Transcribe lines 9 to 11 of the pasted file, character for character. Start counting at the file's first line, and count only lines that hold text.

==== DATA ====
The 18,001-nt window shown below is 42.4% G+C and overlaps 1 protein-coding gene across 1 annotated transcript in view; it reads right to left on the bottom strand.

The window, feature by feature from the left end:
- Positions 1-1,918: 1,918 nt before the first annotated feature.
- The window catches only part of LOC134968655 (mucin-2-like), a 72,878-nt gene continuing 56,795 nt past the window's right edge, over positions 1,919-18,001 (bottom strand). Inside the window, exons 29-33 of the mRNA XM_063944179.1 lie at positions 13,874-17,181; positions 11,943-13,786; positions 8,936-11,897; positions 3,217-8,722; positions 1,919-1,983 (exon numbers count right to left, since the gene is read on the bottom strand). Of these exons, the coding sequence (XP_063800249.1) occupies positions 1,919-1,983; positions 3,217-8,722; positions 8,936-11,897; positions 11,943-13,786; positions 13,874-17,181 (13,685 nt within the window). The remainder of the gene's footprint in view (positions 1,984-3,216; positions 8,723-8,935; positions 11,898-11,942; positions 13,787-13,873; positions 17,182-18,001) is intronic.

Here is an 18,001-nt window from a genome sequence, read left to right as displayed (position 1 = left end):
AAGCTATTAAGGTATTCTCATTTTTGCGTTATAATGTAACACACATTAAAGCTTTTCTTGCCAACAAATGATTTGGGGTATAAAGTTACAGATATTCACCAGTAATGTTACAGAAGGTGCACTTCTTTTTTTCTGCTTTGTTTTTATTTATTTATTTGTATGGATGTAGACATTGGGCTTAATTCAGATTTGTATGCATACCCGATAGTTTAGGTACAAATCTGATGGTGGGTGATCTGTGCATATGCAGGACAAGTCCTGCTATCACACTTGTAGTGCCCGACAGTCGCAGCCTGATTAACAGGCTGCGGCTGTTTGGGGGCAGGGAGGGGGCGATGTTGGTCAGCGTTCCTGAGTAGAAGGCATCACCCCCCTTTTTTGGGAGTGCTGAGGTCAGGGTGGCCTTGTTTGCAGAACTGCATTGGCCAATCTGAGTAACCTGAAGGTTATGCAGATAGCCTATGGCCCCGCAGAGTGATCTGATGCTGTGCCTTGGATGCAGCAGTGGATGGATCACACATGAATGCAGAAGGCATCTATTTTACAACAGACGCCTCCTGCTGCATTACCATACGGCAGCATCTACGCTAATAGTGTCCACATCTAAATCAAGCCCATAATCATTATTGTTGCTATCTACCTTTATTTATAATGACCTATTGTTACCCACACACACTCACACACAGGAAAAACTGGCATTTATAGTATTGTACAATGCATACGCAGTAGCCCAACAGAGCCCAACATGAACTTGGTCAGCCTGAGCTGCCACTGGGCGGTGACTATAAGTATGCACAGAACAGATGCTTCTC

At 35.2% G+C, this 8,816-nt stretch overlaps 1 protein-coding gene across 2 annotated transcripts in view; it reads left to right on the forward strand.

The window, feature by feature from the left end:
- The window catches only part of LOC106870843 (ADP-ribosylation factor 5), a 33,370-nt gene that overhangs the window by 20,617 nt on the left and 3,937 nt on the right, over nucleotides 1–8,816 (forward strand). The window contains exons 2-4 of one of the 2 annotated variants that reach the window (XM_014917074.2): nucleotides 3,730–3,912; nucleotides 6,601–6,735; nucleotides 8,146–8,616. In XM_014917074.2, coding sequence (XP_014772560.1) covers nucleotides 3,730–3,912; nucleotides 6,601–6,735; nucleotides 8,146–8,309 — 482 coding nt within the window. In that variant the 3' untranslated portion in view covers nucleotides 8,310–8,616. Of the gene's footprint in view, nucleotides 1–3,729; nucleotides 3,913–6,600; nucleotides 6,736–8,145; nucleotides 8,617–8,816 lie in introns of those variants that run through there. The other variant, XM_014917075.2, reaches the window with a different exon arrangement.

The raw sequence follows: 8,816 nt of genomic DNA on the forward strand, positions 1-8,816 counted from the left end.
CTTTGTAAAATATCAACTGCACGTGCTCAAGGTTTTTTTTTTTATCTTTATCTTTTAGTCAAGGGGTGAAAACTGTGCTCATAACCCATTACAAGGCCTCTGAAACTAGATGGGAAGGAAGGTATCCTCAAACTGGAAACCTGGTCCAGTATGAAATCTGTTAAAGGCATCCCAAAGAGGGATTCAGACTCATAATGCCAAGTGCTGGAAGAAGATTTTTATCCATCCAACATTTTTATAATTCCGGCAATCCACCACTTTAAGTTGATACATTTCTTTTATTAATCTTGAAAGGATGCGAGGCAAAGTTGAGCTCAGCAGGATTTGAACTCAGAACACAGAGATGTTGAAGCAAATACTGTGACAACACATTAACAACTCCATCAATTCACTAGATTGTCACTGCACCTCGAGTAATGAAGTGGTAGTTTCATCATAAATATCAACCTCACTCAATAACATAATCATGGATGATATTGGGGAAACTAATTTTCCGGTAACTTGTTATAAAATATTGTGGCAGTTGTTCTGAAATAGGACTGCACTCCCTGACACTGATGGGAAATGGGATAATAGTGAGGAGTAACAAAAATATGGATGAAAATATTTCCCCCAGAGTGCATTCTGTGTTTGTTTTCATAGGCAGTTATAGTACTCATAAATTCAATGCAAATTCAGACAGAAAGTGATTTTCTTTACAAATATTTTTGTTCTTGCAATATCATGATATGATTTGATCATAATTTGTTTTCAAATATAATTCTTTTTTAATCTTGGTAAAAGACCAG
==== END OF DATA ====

- The window catches only part of LOC106870843 (ADP-ribosylation factor 5), a 33,370-nt gene that overhangs the window by 20,617 nt on the left and 3,937 nt on the right, over nucleotides 1–8,816 (forward strand). The window contains exons 2-4 of one of the 2 annotated variants that reach the window (XM_014917074.2): nucleotides 3,730–3,912; nucleotides 6,601–6,735; nucleotides 8,146–8,616. In XM_014917074.2, coding sequence (XP_014772560.1) covers nucleotides 3,730–3,912; nucleotides 6,601–6,735; nucleotides 8,146–8,309 — 482 coding nt within the window. In that variant the 3' untranslated portion in view covers nucleotides 8,310–8,616. Of the gene's footprint in view, nucleotides 1–3,729; nucleotides 3,913–6,600; nucleotides 6,736–8,145; nucleotides 8,617–8,816 lie in introns of those variants that run through there. The other variant, XM_014917075.2, reaches the window with a different exon arrangement.

The raw sequence follows: 8,816 nt of genomic DNA on the forward strand, positions 1-8,816 counted from the left end.
CTTTGTAAAATATCAACTGCACGTGCTCAAGGTTTTTTTTTTTATCTTTATCTTTTAGTCAAGGGGTGAAAACTGTGCTCATAACCCATTACAAGGCCTCTGAAACTAGATGGGAAGGAAGGTATCCTCAAACTGGAAACCTGGTCCAGTATGAAATCTGTTAAAGGCATCCCAAAGAGGGATTCAGACTCATAATGCCAAGTGCTGGAAGAAGATTTTTATCCATCCAACATTTTTATAATTCCGGCAATCCACCACTTTAAGTTGATACATTTCTTTTATTAATCTTGAAAGGATGCGAGGCAAAGTTGAGCTCAGCAGGATTTGAACTCAGAACACAGAGATGTTGAAGCAAATACTGTGACAACACATTAACAACTCCATCAATTCACTAGATTGTCACTGCACCTCGAGTAATGAAGTGGTAGTTTCATCATAAATATCAACCTCACTCAATAACATAATCATGGATGATATTGGGGAAACTAATTTTCCGGTAACTTGTTATAAAATATTGTGGCAGTTGTTCTGAAATAGGACTGCACTCCCTGACACTGATGGGAAATGGGATAATAGTGAGGAGTAACAAAAATATGGATGAAAATATTTCCCCCAGAGTGCATTCTGTGTTTGTTTTCATAGGCAGTTATAGTACTCATAAATTCAATGCAAATTCAGACAGAAAGTGATTTTCTTTACAAATATTTTTGTTCTTGCAATATCATGATATGATTTGATCATAATTTGTTTTCAAATATAATTCTTTTTTAATCTTGGTAAAAGACCAG